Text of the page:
My loved one is serving life w/o parole for 2nd degree murder, and is attempting to appeal, with the help of an inmate lawyer. He's in Angola, one of the largest prisons, and one that's got plenty of inmate counsel to weigh in on his case.
But here's MY question....is inmate counsel as effective as 'private' attorneys?! I'm afraid that by not using a 'real' lawyer, he will blow his already remote chance of getting free. He insists the inmate counsel who's helping him has sent other men home, he's been doing law from the inside for 31 years....which to me begs the question: IF THIS INMATE LAWYER IS SO GOOD, WHY IS HE STILL LOCKED UP??!
But here's MY question....is inmate counsel as effective as 'private' attorneys?!
I won't speak for Louisiana, but I saw some writ writers on various units during my career with the Texas prison system that could pretty much match the work of some of the good appellate counsel in private practice around the State.
which to me begs the question: IF THIS INMATE LAWYER IS SO GOOD, WHY IS HE STILL LOCKED UP??!
No matter how good an appellate attorney is, there are some cases where there simply ARE no legitimate grounds upon which to base an appeal. The real world of practice is not like television where there was almost invariably some loophole that could be found and immediately effect a release or some antique precedent that had somehow never been overturned and that was able to get a conviction set aside. The reality is that some convictions just ARE that airtight.
I'm going to agree with CenTexLyn on this. There are some really great jailhouse lawyers out there. I'll also point out there are some pretty crappy lawyers out there as well (jailhouse and otherwise).
Now, there are reasons to use a private lawyer as opposed to jailhouse counsel, and they can be many - everything from being able to recover from the attorney if the attorney mishandles the case, or having the ability to raise ineffective assistance of counsel on the appeal should that appeal be mishandled.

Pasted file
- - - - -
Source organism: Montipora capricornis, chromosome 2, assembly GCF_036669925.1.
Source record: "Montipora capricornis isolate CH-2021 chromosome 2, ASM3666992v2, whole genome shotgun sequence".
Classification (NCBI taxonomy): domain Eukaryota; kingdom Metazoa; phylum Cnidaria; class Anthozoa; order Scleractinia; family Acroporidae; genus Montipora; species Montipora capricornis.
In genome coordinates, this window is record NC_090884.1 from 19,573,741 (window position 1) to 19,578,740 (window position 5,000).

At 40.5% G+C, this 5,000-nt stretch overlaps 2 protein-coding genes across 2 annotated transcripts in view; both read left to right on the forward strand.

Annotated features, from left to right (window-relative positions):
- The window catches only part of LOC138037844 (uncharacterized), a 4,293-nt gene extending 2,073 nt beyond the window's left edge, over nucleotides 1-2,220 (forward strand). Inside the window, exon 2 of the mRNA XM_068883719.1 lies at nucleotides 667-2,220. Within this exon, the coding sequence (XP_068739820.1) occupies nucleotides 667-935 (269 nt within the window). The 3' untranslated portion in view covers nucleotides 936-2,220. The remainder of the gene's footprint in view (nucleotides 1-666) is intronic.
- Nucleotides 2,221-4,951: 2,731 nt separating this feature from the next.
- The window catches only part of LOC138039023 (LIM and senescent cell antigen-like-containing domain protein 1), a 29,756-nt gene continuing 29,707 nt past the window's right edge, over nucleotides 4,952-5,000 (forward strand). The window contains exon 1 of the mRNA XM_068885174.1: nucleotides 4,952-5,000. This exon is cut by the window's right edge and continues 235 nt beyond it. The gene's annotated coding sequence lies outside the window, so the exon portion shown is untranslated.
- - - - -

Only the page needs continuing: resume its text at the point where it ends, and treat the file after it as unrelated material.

My preference is to use a private lawyer when possible. If you have no other recourse, then a jailhouse lawyer may be the only option. The problem, of course, is that a real attorney actually costs money. But, a real attorney should be able to judge the case and tell you if it's worth the time, energy, and money to begin with.
And as CentTexLyn says, there are cases where there are no grounds to win on appeal. People also have the misconception that the more you spend on a case, the more likely the person is to get out/off. That's not the case. There's no threshold level that magically releases somebody. There's no, "well, this person did pay enough for freedom. If only he paid $20,000 instead of $2000...". We're stuck with the facts of the case. We're stuck with how things were presented. And there really are no magical issues of antiquated law that we avoid because people didn't pay enough.
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Also be careful. I saw some total (and expensive, both monitarily and by damaging the "client's" true standing in the courts) scams run by prisoners who said they were "legal experts" too. There were quite a few real world lawyers in prison with me, so I would always look for one of them with my questions.
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I am no lawyer and do not know all of the details on this, maybe one will elaborate, but you only have a year to appeal some things on the federal level now, something to do with an anti-terrorism bill from 1998, so keep that in mind.